Western Australia’s southern regions are so plum with beautiful places to visit, it can be difficult to know where to go.
Australia’s South West Spokeswoman Annabel Owen said Pemberton was a popular option, as it enabled tourists to settle under beautiful karri trees and enjoy sightseeing on the mountain bike and four-wheel drive trails peppering the area.
A collection of fire lookout trees around the area allow tourists to climb up above the canopy of its towering forests, while those seeking a professional touch to adventuring will find tour companies in the area run excursions throughout the Warren and D’Entrecasteaux national parks, as well as the Yeagarup Dunes.
In winter, nearby Manjimup hosts a hunt for Perigord truffles, while those seeking a quiet place to relax have plenty of choice when it comes to well-equipped caravan and camping sites.
Further south near Walpole is Peaceful Bay, a small pocket with a fish and chip shop serving daily catches of local fish like nannygai and King George whiting. The bay doubles as a good base for visiting attractions like the Valley of the Giants Tree Top Walk and the wider Great Southern region.
Two hours further east is Cheynes Beach, a hidden strip of coast near Albany with plentiful accommodation nearby.
Australia’s Coral Coast Marketing Executive Toni O’Donnell pointed to Exmouth, Shark Bay, Kalbarri and the Mid West region’s famous world-heritage spots as main attractions for caravanners and campers.
To see the best of Exmouth, visitors can stay at Bullara Station and take a peek at Cape Range National Park or one of the area’s beautiful beaches, including Osprey and Turquoise bays.
Exmouth is also known for linking the adventurous with the ocean’s gentle giants, including manta rays, whale sharks and humpback whales.
Further south, Shark Bay boasts the magnificent Francois Peron National Park, Peron Homestead Precinct, Shell Beach and the Hamelin Pool Stromatolites.
Visitors can stay at the RAC Monkey Mia Dolphin Resort and experience all the area has to offer right on their doorstep.
North of Geraldton, Kalbarri is a stunning seaside town known for its Pink Lake, Kalbarri National Park and a plethora of scenic flight tours.
To The (North) West
Home to thriving ecosystems and rich history, Dirk Hartog Island is a narrow strip along the Gascoyne Coast, just off Australia’s western-most point.
For those looking for an offshore adventure, Casey Hill from tourism organisation Dirk Hartog Island recommended Turtle Bay, Whithnell Point and Homestead Bay Camping Grounds as ideal destinations for visitors.
For those with a love for all things adorable, Turtle Bay is best known for the breeding and hatching of loggerhead turtles. The bay was voted Australia’s best regional beach just two years ago and is usually teeming with birds, dolphins, sharks, manta rays and, when in season, migrating humpback whales.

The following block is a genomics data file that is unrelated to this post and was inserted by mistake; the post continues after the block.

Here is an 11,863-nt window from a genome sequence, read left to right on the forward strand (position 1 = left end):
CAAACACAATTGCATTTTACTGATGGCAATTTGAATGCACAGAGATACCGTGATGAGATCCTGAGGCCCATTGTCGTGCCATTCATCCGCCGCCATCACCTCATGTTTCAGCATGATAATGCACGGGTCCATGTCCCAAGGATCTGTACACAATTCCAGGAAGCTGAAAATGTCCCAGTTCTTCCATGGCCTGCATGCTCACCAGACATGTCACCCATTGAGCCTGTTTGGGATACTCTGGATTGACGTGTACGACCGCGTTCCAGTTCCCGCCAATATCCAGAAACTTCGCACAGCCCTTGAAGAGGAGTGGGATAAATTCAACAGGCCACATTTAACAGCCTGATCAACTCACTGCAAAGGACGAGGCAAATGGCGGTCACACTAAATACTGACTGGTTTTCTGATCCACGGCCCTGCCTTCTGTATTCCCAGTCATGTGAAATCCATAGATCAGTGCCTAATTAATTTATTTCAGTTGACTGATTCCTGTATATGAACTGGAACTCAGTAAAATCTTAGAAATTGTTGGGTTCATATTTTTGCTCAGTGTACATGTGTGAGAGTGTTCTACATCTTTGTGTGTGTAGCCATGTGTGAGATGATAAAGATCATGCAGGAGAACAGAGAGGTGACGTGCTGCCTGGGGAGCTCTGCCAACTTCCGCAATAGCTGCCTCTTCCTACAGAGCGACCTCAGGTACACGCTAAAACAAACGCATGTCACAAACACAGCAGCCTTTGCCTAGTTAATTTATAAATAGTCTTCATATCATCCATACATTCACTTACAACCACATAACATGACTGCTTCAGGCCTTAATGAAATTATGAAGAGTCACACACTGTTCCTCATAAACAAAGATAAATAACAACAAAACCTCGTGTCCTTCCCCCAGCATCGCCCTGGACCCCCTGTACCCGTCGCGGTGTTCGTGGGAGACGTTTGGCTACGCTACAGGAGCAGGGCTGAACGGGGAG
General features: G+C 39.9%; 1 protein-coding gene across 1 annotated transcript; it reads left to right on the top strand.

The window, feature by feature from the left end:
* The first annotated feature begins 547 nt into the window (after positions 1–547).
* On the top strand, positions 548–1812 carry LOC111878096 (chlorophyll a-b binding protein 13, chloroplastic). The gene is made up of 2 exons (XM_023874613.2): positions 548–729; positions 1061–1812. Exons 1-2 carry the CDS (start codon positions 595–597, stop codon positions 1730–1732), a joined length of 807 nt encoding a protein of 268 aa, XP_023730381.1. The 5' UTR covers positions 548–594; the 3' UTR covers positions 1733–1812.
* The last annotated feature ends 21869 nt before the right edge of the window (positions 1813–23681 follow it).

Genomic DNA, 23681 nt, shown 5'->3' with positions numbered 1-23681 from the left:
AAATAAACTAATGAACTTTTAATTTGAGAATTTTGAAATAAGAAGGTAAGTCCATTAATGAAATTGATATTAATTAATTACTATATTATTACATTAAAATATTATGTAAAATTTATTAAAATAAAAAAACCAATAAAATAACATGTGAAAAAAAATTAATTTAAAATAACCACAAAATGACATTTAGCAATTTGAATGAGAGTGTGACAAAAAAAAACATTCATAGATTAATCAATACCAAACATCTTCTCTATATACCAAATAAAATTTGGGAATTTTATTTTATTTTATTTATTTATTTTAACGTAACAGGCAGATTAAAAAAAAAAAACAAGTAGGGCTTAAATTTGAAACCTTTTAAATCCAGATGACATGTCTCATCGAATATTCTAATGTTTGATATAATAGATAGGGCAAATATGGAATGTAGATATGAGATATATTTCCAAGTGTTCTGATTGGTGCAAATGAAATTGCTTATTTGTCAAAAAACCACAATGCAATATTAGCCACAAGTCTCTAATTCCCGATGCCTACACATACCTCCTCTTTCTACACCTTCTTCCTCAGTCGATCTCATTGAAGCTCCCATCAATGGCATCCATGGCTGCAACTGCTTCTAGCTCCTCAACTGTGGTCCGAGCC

While there are no facilities available in this wildlife haven, Whitnell Point includes a toilet block and cubicle for a BYO shower. The stretch features boat entry and is great for beach fishing.
For those who like to camp with a good selection of amenities at hand, Dirk Hartog’s Homestead Bay Camping Grounds include a suite of camping extras.
Enjoy shared camp kitchen facilities, drinking water, hot showers, flushing toilets and the free use of kayaks and paddleboards.
To The East
For adventurers travelling inland, Beverley Shire Tourism Project Officer Jacinta Murray said the towns of Beverley, Goomalling, Northam, Toodyay and York had a lot to offer.
Home to the Dead Finish Museum, the rural town of Beverley boasts murals, art galleries and wildflowers in the springtime.
Straight up Great Eastern Highway from Perth, Northam is popular for its morning balloon flights over the Avon Valley. For amateur historians, the Northam Heritage Centre is brimming with local memorabilia, and Australia’s longest pedestrian suspension bridge – over a river teeming with white swans – is ready and waiting for pictures. Tourists might also like to experience some
local Aboriginal culture at the Bilya Koort Boodja Centre for Nyoongar Culture and Environmental Knowledge.
Half an hour from Northam is Toodyay, a springtime wildflower haven with two museums, a quirky boutique, farm animals and miniature trains, while to the south is York, WA’s oldest inland town. The Town Hall’s floor space is the largest of its kind in WA and the giant wheat sculptures along the town’s art trail create a unique experience for visitors.
Further north is Goomalling, which features Walyormouring Lake, an art trail developed by local artists and rare orchids that bloom in August and September.